One of the easy ways to “read” a lot of books is to get their audiobook versions and hear them while commuting to work. Since you cannot typically do anything else while driving, the time is well spent. But there are a few things to watch out for in audiobooks.
The quality of an audiobook depends on how good the narrator is. And this has less to do with how good the narrator’s voice is than how well they know and like the material. Sometimes, a narrator has a good voice, but they fail to put emphasis or show enthusiasm at the right moments. The best narrator is usually the author unless they are terrible at speaking. Assuming that the reader is familiar with the material, their voice, accent and other speech patterns play an important part in how you will enjoy them.
Most of the time, you will not hear the audiobook at one shot, it being spread across multiple commutes. This is also a problem with hard-copy books, but you have the luxury of flipping back the pages of a book easily if you forget something. In an audiobook, that is not easily done, so the better audiobooks are the books that have themes and ideas that last longer and anecdotes that are shorter. This also helps if your attention is diverted during driving.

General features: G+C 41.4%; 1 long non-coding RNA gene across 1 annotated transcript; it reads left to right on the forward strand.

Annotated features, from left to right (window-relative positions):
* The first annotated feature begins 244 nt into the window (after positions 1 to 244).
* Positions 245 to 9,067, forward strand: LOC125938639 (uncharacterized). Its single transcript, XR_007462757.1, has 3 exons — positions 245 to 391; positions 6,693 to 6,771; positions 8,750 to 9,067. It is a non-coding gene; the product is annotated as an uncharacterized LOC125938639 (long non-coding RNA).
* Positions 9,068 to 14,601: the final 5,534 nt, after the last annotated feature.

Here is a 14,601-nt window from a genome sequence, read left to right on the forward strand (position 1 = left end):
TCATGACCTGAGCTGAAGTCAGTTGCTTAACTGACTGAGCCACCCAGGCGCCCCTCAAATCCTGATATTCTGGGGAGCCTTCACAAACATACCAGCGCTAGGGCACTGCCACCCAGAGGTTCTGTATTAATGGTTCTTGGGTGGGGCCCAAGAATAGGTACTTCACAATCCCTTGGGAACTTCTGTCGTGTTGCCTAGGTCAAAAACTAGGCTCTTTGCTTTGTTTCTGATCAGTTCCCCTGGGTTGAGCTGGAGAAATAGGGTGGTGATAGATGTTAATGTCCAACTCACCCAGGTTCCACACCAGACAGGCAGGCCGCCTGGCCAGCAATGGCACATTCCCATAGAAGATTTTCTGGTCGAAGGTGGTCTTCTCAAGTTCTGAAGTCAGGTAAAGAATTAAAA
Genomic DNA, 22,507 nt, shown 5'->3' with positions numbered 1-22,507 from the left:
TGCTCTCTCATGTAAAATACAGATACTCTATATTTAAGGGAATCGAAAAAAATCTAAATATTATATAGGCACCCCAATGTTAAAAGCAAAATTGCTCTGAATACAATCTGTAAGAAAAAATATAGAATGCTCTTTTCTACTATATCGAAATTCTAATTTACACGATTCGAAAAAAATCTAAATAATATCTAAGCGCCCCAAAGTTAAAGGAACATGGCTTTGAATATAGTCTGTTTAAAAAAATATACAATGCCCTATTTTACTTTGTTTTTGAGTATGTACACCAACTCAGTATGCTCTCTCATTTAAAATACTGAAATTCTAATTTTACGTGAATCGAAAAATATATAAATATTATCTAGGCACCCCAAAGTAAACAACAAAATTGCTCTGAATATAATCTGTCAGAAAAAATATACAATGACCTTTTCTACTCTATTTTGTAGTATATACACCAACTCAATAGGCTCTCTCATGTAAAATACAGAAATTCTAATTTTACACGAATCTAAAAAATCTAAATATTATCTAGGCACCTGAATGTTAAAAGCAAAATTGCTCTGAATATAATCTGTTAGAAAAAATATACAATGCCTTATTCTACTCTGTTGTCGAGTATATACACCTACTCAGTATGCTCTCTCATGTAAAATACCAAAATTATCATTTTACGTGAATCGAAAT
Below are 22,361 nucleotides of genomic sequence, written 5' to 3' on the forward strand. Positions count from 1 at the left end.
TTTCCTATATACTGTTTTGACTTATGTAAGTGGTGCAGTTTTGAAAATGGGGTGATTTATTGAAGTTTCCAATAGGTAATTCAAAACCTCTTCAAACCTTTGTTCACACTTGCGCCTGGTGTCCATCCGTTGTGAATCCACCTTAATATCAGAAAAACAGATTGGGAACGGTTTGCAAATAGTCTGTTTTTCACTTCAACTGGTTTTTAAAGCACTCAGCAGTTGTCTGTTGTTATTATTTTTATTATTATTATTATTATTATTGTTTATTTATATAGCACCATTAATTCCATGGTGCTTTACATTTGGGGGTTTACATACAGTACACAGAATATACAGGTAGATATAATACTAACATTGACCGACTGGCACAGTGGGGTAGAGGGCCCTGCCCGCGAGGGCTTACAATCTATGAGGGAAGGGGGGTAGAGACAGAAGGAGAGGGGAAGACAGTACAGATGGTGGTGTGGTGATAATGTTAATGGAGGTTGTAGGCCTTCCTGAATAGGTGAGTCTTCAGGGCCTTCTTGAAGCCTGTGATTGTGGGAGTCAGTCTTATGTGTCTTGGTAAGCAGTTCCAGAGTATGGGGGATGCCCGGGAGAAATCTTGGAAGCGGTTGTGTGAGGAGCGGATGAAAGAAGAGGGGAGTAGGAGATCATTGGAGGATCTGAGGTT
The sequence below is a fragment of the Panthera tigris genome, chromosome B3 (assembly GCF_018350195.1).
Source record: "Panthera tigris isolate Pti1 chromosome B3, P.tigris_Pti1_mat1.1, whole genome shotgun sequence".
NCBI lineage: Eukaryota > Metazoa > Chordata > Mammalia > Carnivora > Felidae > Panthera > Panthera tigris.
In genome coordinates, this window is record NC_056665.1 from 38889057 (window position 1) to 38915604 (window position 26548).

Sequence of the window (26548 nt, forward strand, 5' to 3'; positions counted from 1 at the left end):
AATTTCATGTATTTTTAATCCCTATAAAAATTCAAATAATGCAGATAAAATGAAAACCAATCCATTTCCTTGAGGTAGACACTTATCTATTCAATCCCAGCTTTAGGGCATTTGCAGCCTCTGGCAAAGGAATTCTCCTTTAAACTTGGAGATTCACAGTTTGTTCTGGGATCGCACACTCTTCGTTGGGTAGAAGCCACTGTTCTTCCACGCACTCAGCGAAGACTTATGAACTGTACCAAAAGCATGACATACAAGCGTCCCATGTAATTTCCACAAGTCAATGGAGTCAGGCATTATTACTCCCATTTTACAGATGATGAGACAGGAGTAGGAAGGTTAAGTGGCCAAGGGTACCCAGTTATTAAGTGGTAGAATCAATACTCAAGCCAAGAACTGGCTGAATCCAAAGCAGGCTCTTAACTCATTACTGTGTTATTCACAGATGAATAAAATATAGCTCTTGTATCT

Some people recommend increasing the audiobook speed to listen faster. This works only if the reader was not speaking quickly to begin with, otherwise you get distorted words and meaning. I find even normal speed difficult for fiction audiobooks, because fiction is more complicated than non-fiction with complex plots and multiple characters. Unless the novel or story is presented by multiple voices representing the various characters, it is difficult to make out what is going on.
In non-fiction, books dealing with topics of business management, projects, innovation, etc. have good audiobook versions. Even though you miss some of the tables and charts that comes with the regular book, it does not prevent you from understanding the book. I haven’t heard any books on software topics, but I suppose with the greater use of visuals, they may not be as accessible in audio format.